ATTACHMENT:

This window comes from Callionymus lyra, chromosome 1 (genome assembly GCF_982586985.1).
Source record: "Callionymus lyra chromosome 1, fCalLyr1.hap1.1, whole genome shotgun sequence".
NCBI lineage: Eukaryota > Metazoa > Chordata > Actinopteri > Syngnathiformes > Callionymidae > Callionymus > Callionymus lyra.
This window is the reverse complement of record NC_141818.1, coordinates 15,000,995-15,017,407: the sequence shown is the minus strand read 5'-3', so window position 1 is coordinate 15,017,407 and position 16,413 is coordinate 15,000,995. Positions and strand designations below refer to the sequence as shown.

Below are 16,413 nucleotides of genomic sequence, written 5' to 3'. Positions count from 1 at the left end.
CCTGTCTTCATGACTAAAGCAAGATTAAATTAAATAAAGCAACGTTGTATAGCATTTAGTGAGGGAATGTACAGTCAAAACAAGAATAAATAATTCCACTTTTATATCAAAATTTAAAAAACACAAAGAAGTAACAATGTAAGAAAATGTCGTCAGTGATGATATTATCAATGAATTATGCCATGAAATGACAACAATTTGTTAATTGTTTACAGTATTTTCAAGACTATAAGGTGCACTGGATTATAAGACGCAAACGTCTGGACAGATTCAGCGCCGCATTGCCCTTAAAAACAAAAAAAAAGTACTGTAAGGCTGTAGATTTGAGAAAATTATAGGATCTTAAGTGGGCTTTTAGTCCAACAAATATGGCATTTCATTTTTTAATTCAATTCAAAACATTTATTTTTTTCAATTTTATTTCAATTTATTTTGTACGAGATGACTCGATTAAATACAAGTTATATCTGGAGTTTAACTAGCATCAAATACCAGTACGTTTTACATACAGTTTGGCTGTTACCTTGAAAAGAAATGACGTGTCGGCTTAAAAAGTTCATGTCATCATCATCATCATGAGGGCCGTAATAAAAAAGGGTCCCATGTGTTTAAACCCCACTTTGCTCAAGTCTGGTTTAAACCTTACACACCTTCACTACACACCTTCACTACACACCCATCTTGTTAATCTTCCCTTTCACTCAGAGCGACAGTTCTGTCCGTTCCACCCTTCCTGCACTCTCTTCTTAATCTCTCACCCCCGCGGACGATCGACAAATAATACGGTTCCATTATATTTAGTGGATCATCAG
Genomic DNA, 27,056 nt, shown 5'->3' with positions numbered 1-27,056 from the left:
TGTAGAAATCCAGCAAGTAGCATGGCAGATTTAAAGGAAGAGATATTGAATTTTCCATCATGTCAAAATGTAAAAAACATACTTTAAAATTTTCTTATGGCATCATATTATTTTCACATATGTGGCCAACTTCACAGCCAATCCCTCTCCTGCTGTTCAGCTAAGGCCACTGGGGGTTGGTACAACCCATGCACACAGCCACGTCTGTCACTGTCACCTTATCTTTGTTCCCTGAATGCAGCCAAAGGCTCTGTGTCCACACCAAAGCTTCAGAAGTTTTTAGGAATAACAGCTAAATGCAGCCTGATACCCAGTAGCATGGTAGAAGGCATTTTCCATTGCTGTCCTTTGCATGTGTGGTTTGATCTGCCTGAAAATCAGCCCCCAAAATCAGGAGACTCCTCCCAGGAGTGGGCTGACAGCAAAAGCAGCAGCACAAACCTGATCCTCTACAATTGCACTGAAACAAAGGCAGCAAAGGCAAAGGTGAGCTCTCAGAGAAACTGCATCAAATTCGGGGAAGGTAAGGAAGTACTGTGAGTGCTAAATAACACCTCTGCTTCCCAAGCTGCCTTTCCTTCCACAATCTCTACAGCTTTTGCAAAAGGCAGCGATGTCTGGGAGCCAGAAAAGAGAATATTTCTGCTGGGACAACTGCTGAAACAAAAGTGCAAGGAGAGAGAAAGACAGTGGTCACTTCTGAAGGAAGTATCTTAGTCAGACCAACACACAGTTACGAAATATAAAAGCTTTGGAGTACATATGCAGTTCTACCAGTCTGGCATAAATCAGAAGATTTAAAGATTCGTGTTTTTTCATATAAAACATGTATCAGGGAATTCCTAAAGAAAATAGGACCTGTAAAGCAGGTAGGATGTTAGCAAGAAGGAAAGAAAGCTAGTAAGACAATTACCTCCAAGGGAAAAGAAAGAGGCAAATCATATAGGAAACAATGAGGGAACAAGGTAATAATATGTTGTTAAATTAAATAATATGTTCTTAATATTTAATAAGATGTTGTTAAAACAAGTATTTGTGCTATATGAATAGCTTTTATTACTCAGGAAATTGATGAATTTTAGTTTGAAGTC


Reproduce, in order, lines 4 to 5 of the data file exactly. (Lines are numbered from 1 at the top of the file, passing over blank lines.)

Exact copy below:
This window is the reverse complement of record NC_141818.1, coordinates 15,000,995-15,017,407: the sequence shown is the minus strand read 5'-3', so window position 1 is coordinate 15,017,407 and position 16,413 is coordinate 15,000,995. Positions and strand designations below refer to the sequence as shown.

Below are 16,413 nucleotides of genomic sequence, written 5' to 3'. Positions count from 1 at the left end.